Heidi Mordhorst said...

April, I'm very grateful to you for taking the long view like this (not that you had MUCH of a choice). For our imagined young readers, the NOUNNESS, the graspability of our images and our narrative are so important. You brought Jasmine into herself with this line, and is her middle name perhaps Emma? :)

Donna Smith said...

I love the prethinking here, and I LOVE the strength you've given her in this line!

Robyn Hood Black said...

This line is so YOU, April - thank you for helping our Jasmine to BLOOM. :0) Adding to the cheering for the jasmine-surrounded printed-out poem, too, and your nurturing of good ol' grounding. XO

jan godown annino said...

Fun to see your posting helpers, April.And luv your sister's comment on wearing nouns.
Appreciations for your enjoyment of Jas (Jasmine at that time + place) inventing a game.
And I feel her force with your line. On with the scent! And wow - poetry jasmine twines at your very place!

Amy LV said...

Blooming and breathing. What could be better? xxxx

April Halprin Wayland said...

Before I respond to each and every one of you...HOW DO YOU manage to comment on every single freaking post in the entire poetry universe? How can you do this and get actual life done? How do you do this and stay sane?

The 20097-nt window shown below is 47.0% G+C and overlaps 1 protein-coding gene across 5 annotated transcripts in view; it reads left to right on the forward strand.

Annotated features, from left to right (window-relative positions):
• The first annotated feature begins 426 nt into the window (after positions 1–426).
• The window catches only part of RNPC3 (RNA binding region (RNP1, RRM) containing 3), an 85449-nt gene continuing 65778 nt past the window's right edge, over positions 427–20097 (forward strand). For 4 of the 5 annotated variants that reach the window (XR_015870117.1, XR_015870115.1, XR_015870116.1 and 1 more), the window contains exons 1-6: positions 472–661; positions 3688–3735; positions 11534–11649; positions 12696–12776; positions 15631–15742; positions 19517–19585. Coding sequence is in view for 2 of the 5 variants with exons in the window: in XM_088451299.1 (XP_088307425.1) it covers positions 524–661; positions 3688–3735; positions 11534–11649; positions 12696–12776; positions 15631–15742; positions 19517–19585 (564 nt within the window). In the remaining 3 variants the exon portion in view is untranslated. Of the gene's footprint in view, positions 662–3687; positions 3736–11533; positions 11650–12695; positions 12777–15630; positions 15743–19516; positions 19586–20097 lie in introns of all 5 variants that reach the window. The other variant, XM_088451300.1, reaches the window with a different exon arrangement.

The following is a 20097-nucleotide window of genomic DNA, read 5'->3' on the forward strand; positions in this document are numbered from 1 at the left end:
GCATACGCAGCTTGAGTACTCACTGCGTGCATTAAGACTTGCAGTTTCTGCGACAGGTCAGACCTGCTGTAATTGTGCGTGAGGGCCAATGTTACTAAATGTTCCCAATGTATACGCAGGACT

Just asking.

Okay. Ahem.

Now ~ thank you for your supportive comments, Ruth, Irene, Linda, Kat, MaryLee, Doraine, Buffy, Christie, Heidi, Donna, Robyn, Jan, Amy--I am NOW enjoying the blooming! And yes--isn't my sister Lyra's labeling my earrings nouns terrific? Heidi ~ yes, yes--let her middle name be Emma, please ~

jan godown annino said...

Lyra is your Sister's name, really? So lyrical, uplifting, lovely!
I have not yet been able to read/comment on everyone + also tried a coupla & experienced glitches. I did not get life done. Will leave it up to my family to judge if I stayed sane :) But we did go batty last weekend, watching 200,000 emerge in aerial acrobatics.

April Halprin Wayland said...


Yes, Lyra is my sister's beautiful name.

And...I'm so curious: you watched 200,000 WHAT emerge? Monarch butterflies? Stunt pilots? Poets? Do tell!

Carol Varsalona said...

April, I have been wondering how I can keep up with all the wonderful poetry that is happening around me and still be in tune with life. Thanks for also feeling that. I was thinking I must be the only one with that feeling. Back to the poem. I think your reasoning behind your line was such an amazing progression of thought. Kudos on that. Then, you crafted your line in such a way that it felt so right for Jasmine to bloom. Marvelous work.

Michelle Kogan said...

Ah Jas finally bloomed, just in time for the end, and just in time for Chicago's long awaited spring–loved seeing this happen. I liked your props too, the jasmine plants–they add a bit extra to all, thanks!

April Halprin Wayland said...

Carol ~ thanks for validating my overwhelm--it feels like you just threw me a life preserver as I was flailing in the lyrical waters!

And darling Michelle ~ thank you. Props help me!

Carmela Martino said...

Wow! What an adventure! Thanks for sharing your process with us, April. I love the photo of the printed poem and plants. How terrific that you grow your own poet's jasmine. :-)
Your line is the perfect penultimate, and Dori builds on it beautifully to wrap things up. Thanks for using our blog to hose the Progressive Poem!